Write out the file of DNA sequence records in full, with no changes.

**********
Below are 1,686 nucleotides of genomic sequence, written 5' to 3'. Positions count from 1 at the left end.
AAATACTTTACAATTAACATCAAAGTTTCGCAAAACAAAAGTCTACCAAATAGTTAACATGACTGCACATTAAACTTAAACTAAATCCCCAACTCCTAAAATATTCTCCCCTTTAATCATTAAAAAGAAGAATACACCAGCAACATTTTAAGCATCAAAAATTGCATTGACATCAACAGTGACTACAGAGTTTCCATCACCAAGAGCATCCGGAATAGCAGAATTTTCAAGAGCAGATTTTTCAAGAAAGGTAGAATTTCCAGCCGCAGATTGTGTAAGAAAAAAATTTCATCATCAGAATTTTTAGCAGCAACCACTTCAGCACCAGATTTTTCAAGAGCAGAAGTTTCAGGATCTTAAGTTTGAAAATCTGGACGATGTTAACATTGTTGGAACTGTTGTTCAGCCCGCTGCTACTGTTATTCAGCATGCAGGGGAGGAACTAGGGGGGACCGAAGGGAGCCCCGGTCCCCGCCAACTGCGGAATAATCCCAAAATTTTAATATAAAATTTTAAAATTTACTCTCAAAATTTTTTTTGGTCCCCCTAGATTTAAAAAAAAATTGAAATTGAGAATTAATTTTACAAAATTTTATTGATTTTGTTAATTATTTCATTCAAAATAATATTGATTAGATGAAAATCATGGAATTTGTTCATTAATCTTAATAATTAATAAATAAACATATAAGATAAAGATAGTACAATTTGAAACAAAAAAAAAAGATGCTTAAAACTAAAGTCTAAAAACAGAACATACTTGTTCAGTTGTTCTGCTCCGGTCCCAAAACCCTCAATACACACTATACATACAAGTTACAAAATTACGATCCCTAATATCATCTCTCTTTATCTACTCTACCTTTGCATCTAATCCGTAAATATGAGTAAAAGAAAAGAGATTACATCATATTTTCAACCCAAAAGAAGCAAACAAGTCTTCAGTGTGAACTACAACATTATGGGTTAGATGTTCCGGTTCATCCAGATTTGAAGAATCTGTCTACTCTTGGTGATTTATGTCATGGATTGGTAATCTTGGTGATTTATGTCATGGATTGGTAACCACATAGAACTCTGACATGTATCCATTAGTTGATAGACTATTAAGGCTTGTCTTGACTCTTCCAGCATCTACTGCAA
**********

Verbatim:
Below are 1,686 nucleotides of genomic sequence, written 5' to 3'. Positions count from 1 at the left end.
AAATACTTTACAATTAACATCAAAGTTTCGCAAAACAAAAGTCTACCAAATAGTTAACATGACTGCACATTAAACTTAAACTAAATCCCCAACTCCTAAAATATTCTCCCCTTTAATCATTAAAAAGAAGAATACACCAGCAACATTTTAAGCATCAAAAATTGCATTGACATCAACAGTGACTACAGAGTTTCCATCACCAAGAGCATCCGGAATAGCAGAATTTTCAAGAGCAGATTTTTCAAGAAAGGTAGAATTTCCAGCCGCAGATTGTGTAAGAAAAAAATTTCATCATCAGAATTTTTAGCAGCAACCACTTCAGCACCAGATTTTTCAAGAGCAGAAGTTTCAGGATCTTAAGTTTGAAAATCTGGACGATGTTAACATTGTTGGAACTGTTGTTCAGCCCGCTGCTACTGTTATTCAGCATGCAGGGGAGGAACTAGGGGGGACCGAAGGGAGCCCCGGTCCCCGCCAACTGCGGAATAATCCCAAAATTTTAATATAAAATTTTAAAATTTACTCTCAAAATTTTTTTTGGTCCCCCTAGATTTAAAAAAAAATTGAAATTGAGAATTAATTTTACAAAATTTTATTGATTTTGTTAATTATTTCATTCAAAATAATATTGATTAGATGAAAATCATGGAATTTGTTCATTAATCTTAATAATTAATAAATAAACATATAAGATAAAGATAGTACAATTTGAAACAAAAAAAAAAGATGCTTAAAACTAAAGTCTAAAAACAGAACATACTTGTTCAGTTGTTCTGCTCCGGTCCCAAAACCCTCAATACACACTATACATACAAGTTACAAAATTACGATCCCTAATATCATCTCTCTTTATCTACTCTACCTTTGCATCTAATCCGTAAATATGAGTAAAAGAAAAGAGATTACATCATATTTTCAACCCAAAAGAAGCAAACAAGTCTTCAGTGTGAACTACAACATTATGGGTTAGATGTTCCGGTTCATCCAGATTTGAAGAATCTGTCTACTCTTGGTGATTTATGTCATGGATTGGTAATCTTGGTGATTTATGTCATGGATTGGTAACCACATAGAACTCTGACATGTATCCATTAGTTGATAGACTATTAAGGCTTGTCTTGACTCTTCCAGCATCTACTGCAA